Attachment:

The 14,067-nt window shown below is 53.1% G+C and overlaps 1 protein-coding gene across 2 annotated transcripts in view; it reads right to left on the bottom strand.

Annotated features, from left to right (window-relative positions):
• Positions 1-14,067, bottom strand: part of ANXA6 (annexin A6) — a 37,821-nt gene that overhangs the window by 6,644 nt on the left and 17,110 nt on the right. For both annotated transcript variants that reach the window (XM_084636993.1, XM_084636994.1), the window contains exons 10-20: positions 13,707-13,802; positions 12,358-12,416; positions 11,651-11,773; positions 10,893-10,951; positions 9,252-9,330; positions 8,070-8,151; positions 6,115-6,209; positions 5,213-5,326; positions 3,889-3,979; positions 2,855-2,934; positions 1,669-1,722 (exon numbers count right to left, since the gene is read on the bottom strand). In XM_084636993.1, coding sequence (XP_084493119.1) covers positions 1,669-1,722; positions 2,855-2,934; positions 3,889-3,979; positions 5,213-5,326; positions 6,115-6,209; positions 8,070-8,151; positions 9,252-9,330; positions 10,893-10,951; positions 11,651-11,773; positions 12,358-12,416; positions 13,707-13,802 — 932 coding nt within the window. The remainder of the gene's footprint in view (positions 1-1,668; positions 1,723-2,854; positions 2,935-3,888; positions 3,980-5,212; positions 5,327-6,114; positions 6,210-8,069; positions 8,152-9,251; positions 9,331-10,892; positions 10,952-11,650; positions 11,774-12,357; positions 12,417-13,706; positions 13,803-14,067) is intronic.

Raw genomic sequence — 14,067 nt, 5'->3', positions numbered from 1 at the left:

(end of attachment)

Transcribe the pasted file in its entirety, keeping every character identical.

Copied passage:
The 14,067-nt window shown below is 53.1% G+C and overlaps 1 protein-coding gene across 2 annotated transcripts in view; it reads right to left on the bottom strand.

Annotated features, from left to right (window-relative positions):
• Positions 1-14,067, bottom strand: part of ANXA6 (annexin A6) — a 37,821-nt gene that overhangs the window by 6,644 nt on the left and 17,110 nt on the right. For both annotated transcript variants that reach the window (XM_084636993.1, XM_084636994.1), the window contains exons 10-20: positions 13,707-13,802; positions 12,358-12,416; positions 11,651-11,773; positions 10,893-10,951; positions 9,252-9,330; positions 8,070-8,151; positions 6,115-6,209; positions 5,213-5,326; positions 3,889-3,979; positions 2,855-2,934; positions 1,669-1,722 (exon numbers count right to left, since the gene is read on the bottom strand). In XM_084636993.1, coding sequence (XP_084493119.1) covers positions 1,669-1,722; positions 2,855-2,934; positions 3,889-3,979; positions 5,213-5,326; positions 6,115-6,209; positions 8,070-8,151; positions 9,252-9,330; positions 10,893-10,951; positions 11,651-11,773; positions 12,358-12,416; positions 13,707-13,802 — 932 coding nt within the window. The remainder of the gene's footprint in view (positions 1-1,668; positions 1,723-2,854; positions 2,935-3,888; positions 3,980-5,212; positions 5,327-6,114; positions 6,210-8,069; positions 8,152-9,251; positions 9,331-10,892; positions 10,952-11,650; positions 11,774-12,357; positions 12,417-13,706; positions 13,803-14,067) is intronic.

Raw genomic sequence — 14,067 nt, 5'->3', positions numbered from 1 at the left: